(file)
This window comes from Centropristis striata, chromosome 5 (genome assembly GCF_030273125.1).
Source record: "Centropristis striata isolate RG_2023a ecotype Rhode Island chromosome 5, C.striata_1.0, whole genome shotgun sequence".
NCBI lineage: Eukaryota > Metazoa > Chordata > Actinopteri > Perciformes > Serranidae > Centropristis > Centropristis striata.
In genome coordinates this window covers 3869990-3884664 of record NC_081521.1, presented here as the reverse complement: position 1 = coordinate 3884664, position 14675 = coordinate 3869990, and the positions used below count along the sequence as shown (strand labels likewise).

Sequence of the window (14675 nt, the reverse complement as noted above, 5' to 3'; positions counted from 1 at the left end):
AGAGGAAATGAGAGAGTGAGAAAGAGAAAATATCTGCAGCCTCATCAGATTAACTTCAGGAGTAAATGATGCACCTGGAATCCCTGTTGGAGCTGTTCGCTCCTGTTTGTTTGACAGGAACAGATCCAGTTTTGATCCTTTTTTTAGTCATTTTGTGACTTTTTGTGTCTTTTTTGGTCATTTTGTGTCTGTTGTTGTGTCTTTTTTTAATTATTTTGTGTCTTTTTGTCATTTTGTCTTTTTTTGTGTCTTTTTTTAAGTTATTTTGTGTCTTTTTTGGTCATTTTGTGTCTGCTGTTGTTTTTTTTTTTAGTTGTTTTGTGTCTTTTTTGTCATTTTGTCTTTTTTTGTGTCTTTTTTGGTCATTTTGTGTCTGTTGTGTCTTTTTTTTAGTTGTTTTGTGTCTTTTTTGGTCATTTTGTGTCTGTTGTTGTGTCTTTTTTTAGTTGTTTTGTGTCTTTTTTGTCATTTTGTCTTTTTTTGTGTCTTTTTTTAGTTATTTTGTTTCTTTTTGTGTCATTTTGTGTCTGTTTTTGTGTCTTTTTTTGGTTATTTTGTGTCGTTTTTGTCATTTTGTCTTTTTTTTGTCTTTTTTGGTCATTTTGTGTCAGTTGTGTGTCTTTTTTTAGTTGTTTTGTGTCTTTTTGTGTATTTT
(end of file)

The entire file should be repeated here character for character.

This window comes from Centropristis striata, chromosome 5 (genome assembly GCF_030273125.1).
Source record: "Centropristis striata isolate RG_2023a ecotype Rhode Island chromosome 5, C.striata_1.0, whole genome shotgun sequence".
NCBI lineage: Eukaryota > Metazoa > Chordata > Actinopteri > Perciformes > Serranidae > Centropristis > Centropristis striata.
In genome coordinates this window covers 3869990-3884664 of record NC_081521.1, presented here as the reverse complement: position 1 = coordinate 3884664, position 14675 = coordinate 3869990, and the positions used below count along the sequence as shown (strand labels likewise).

Sequence of the window (14675 nt, the reverse complement as noted above, 5' to 3'; positions counted from 1 at the left end):
AGAGGAAATGAGAGAGTGAGAAAGAGAAAATATCTGCAGCCTCATCAGATTAACTTCAGGAGTAAATGATGCACCTGGAATCCCTGTTGGAGCTGTTCGCTCCTGTTTGTTTGACAGGAACAGATCCAGTTTTGATCCTTTTTTTAGTCATTTTGTGACTTTTTGTGTCTTTTTTGGTCATTTTGTGTCTGTTGTTGTGTCTTTTTTTAATTATTTTGTGTCTTTTTGTCATTTTGTCTTTTTTTGTGTCTTTTTTTAAGTTATTTTGTGTCTTTTTTGGTCATTTTGTGTCTGCTGTTGTTTTTTTTTTTAGTTGTTTTGTGTCTTTTTTGTCATTTTGTCTTTTTTTGTGTCTTTTTTGGTCATTTTGTGTCTGTTGTGTCTTTTTTTTAGTTGTTTTGTGTCTTTTTTGGTCATTTTGTGTCTGTTGTTGTGTCTTTTTTTAGTTGTTTTGTGTCTTTTTTGTCATTTTGTCTTTTTTTGTGTCTTTTTTTAGTTATTTTGTTTCTTTTTGTGTCATTTTGTGTCTGTTTTTGTGTCTTTTTTTGGTTATTTTGTGTCGTTTTTGTCATTTTGTCTTTTTTTTGTCTTTTTTGGTCATTTTGTGTCAGTTGTGTGTCTTTTTTTAGTTGTTTTGTGTCTTTTTGTGTATTTT